A large portion of the Nixon’s back yard is now a 75-foot crevasse with steep cliffs leading down to an ever-expanding ravine. The area continues to erode with each rainfall.

Lawsuit filed against POA

Attorney Richard D. Weaver, The Weaver Law Firm, filed a lawsuit on behalf of the Nixons in January 2018.

According to the complaint, the community’s Covenants Conditions and Restrictions (CC&Rs) state that maintenance of the drainage easement (ravine) is a joint responsibility of adjacent lot owners and Weston Lakes POA. However, the CC&Rs also stipulate that homeowners are not permitted to “interfere with” the storm water drainage patterns as they existed at the time of construction.

Therefore, Weaver argues, the homeowners cannot be expected to modify or repair a large, commonly-owned drainage easement that collects storm water from 163 lots. The ravine leads eventually to the Brazos River.

Furthermore, no professional engineer is willing to accept the liability to approve a new design plan for private homeowners, citing the fact that the POA is responsible for ensuring proper maintenance of the drainage easement affecting all 163 homes in Riverwood Forest at Weston Lakes. Any modification to a single segment of the drainage easement is likely to divert water to neighboring properties.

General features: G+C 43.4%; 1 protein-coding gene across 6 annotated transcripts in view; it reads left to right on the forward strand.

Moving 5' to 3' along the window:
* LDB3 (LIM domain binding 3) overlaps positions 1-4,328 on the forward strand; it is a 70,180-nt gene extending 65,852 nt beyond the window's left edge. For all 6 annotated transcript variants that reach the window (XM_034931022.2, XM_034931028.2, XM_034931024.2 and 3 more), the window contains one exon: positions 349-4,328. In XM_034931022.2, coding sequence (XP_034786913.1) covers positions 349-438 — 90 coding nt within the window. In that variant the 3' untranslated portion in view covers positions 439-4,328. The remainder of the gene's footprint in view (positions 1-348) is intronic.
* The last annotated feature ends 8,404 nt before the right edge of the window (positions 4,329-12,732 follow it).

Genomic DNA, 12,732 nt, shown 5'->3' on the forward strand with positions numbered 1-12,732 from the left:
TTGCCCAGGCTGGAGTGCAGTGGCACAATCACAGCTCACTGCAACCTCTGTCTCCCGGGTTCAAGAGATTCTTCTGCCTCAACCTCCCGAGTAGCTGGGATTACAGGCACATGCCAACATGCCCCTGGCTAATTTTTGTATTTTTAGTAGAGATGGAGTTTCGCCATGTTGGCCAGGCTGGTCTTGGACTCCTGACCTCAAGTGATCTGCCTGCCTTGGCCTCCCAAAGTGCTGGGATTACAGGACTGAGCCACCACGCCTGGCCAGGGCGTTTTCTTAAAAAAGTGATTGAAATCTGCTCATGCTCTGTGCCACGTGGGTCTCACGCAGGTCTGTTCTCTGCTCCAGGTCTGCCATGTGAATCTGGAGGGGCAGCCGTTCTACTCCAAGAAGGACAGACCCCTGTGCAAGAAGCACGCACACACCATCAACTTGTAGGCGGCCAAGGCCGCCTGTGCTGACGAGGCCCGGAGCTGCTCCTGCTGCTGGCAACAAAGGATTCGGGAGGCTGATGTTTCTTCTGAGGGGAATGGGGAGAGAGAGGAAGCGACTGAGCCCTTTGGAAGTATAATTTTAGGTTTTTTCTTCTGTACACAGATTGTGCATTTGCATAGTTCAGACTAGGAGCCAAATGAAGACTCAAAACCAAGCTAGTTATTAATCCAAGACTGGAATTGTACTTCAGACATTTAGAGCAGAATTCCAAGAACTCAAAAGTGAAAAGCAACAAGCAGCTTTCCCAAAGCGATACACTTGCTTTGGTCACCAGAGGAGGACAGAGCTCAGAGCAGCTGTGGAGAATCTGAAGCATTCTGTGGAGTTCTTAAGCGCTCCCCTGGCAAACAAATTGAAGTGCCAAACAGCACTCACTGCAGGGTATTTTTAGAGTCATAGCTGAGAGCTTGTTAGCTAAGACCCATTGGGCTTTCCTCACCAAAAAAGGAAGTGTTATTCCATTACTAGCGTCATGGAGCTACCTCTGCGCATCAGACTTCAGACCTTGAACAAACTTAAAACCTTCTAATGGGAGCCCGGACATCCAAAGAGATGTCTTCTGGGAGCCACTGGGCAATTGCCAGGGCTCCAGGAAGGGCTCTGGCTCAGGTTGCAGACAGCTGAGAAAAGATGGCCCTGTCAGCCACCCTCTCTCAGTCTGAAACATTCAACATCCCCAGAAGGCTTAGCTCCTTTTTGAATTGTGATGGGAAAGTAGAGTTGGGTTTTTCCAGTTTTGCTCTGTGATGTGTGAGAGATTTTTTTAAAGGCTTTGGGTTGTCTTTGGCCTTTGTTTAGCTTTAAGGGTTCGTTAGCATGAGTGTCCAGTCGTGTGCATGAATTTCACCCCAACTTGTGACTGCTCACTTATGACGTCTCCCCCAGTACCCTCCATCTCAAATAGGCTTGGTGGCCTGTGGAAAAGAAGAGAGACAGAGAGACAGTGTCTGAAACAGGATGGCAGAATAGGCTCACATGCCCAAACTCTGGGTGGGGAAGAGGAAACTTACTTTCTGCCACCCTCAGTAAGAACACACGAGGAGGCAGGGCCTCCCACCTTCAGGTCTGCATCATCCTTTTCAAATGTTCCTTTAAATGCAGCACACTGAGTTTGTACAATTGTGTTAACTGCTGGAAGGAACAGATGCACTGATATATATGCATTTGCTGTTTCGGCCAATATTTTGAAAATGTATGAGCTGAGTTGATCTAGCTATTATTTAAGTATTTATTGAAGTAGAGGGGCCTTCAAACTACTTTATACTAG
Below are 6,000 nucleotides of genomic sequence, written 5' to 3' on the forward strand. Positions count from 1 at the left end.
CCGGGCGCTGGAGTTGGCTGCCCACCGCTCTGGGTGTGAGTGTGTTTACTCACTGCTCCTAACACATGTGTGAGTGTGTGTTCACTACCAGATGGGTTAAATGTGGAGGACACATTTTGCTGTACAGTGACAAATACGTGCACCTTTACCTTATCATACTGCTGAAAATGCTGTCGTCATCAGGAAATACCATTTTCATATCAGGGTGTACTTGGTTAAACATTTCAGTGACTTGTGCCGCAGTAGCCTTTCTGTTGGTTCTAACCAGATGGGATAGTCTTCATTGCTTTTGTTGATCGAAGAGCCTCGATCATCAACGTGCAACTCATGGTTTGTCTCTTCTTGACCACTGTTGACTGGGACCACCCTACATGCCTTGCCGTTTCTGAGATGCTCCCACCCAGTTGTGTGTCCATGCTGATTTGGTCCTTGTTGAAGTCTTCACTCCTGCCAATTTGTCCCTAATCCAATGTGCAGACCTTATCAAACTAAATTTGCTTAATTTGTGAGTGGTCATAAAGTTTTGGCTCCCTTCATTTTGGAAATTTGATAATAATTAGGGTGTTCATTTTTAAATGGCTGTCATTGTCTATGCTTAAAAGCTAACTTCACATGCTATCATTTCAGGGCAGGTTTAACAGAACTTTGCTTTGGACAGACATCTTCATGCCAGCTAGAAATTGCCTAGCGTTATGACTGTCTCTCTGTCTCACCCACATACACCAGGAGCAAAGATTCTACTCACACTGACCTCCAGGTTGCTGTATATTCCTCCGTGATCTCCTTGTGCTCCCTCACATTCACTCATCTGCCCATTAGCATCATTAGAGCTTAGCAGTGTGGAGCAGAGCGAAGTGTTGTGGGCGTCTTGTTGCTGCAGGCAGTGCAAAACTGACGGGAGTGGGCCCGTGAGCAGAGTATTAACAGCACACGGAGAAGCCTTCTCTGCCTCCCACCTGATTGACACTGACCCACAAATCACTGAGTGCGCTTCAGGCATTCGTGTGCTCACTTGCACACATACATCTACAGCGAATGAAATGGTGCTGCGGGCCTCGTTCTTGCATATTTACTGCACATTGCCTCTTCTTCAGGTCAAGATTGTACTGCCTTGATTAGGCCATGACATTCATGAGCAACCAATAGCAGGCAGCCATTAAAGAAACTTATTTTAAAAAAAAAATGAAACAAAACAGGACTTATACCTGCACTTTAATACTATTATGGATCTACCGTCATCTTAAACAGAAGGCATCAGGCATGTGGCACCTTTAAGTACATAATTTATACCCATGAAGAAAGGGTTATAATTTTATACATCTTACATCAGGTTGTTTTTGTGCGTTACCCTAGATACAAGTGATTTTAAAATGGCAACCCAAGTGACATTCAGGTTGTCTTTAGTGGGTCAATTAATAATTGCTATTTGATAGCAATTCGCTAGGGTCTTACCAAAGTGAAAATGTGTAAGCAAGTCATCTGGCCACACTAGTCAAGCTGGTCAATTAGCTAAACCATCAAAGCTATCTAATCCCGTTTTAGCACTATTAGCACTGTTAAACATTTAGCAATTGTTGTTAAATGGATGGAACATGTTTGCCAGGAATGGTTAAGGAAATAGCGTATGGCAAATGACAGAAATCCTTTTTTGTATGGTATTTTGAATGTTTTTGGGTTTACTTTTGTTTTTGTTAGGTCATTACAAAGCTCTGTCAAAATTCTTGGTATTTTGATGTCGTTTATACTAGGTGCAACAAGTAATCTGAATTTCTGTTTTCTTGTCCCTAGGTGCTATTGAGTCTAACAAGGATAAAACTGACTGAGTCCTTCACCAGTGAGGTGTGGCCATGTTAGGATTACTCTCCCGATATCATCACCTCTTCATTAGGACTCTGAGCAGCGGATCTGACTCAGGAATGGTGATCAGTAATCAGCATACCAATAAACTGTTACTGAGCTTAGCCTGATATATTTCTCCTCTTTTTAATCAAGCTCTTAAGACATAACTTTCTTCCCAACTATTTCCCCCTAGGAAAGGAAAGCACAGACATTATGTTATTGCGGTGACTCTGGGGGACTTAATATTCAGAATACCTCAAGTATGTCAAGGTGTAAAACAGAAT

And, not surprisingly, the scope of work for a proper repair is way beyond the financial means of a single property owner.

Special assessment allowed

The lawsuit cites CC&Rs that give the POA the authority to issue a special assessment to pay for repairs needed as a result of failure of the drainage system. But so far, the POA has not taken action to explore solutions, nor has it assessed the members of the POA.

In other words, the homeowners are stuck.

As Joe Nixon explains, “If the facts of my lawsuit are correct, we purchased our forever home in the well-known city of Weston Lakes, with iron-clad covenants. This non-action by the property owners association board of directors has caused me to file a civil lawsuit in the Fort Bend County 240th District Court.  I have no other recourse than to ask a judge and jury to decide the intent and language of the covenants.”

Complaint filed on behalf of Joe Nixon and Jill Nixon, by Richard D. Weaver, The Weaver Law Firm

The lawsuit alleges several causes of action, including breach of contract and negligence. The Nixons seek reimbursement of monetary damages to their property, including exemplary (punitive) damages, due to severe erosion of their private property and the POA’s failure to maintain and repair the ravine that serves as a drainage easement. 

Joe Nixon and his wife, Jill, hope their POA will take action sooner rather than later, or they fear they may lose their home.

“In an attempt to summarize my opinion,” says Joe, “this process has been extremely stressful, expensive, and a lengthy without resolution in sight.”

“The covenants in our development within Weston Lakes have remedies to assess, quote, and fund the repairs/maintenance of drainage easements.  The property owners association board of directors has chosen to not enforce the covenants as written. Arbitrary and selective enforcement of covenants to reward/punish residents is just Wrong period.”

“Jill and I truly are alone (except for our attorneys) in this battle to save our retirement home coupled with a significant reduction to our retirement savings, before it slides into the abyss.”